candidates for PhD training. UDSM has a SIDA-funded arrangement with
Swedish universities, coordinated by the University of Lund, under which
two candidates per year can begin course work in Sweden. After two years
of courses, the candidates select their thesis topics with the guidance
of a Swedish professor, and return to Tanzania for field research. In
Tanzania, the candidates also receive guidance from a local professor.
The degree, once earned, is from UDSM.
This system has been
of immense help to Tanzania, and is the main channel for the production
of doctoral degrees in economics. It is a rigorous channel, more
difficult than other PhD programs at UDSM. In other Faculties, course
work is not required and the time taken to achieve the degree is far
less than in economics. Some candidates for the sandwich degree have
taken ten years without as yet achieving their goal.
The Faculty would
welcome and would benefit from visiting scholars willing to teach, and
to participate in research and the preparation of manuscripts for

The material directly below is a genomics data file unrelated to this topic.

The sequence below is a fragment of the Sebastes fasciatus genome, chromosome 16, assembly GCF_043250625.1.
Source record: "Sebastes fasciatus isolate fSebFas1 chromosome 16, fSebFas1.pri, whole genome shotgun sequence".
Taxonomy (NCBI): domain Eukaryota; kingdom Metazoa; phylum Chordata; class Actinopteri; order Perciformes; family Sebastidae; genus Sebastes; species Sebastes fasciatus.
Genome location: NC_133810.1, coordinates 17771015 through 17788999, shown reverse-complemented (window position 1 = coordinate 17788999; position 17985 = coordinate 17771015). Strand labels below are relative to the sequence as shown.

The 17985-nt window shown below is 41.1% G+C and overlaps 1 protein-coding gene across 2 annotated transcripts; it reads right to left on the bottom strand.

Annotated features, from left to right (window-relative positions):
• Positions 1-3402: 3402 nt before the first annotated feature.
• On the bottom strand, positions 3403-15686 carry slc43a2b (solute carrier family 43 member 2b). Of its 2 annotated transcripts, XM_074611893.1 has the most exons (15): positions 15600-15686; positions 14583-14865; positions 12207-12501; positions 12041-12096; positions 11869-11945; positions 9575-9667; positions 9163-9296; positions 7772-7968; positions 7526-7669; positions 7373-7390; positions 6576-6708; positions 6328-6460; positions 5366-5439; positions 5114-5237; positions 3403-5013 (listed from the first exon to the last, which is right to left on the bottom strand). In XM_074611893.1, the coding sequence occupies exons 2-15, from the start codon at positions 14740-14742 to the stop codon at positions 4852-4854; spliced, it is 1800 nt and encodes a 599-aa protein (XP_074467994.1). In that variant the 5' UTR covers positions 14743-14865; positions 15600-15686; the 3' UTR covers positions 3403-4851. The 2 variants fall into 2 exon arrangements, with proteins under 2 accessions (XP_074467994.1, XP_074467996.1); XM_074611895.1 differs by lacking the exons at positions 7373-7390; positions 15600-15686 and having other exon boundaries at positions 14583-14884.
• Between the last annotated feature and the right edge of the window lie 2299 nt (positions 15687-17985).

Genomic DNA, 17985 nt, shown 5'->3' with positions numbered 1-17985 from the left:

publication. Staff housing and office space are, however, in short
In Tanzania, unlike
Kenya and Botswana, there is general agreement that the economic policy
framework, until recently, has not been conducive to growth. Assistance
in building policy-making capacity is theref ore an appropriate focus
for donor intervention. There is considerable concern within the
Government over problems of the implementation of liberalization
policies once they are in effect.
Motivation was cited
as a key problem by senior people in both Finance and
commented that when Tanzanians go away to work for the African
Development Bank, or the East African Development Bank, they do very
well. The Tanzanian bureaucracy, however, does not do well, and even
when people have had successful assignments abroad, they go back to the
old ways when they return.
The Government is now
permitting staff of the Planning Commission to work on study teams with
consultants from UDSM and to receive commensurate extra compensation.
This may lessen the possibility of tensions arising between Government
staff and consultants in that case, but the broad problems of motivation
of civil servants remains.
Commission official estimated that only 30-50% of agreed programs are
implemented. The World Bank representative agreed that there are serious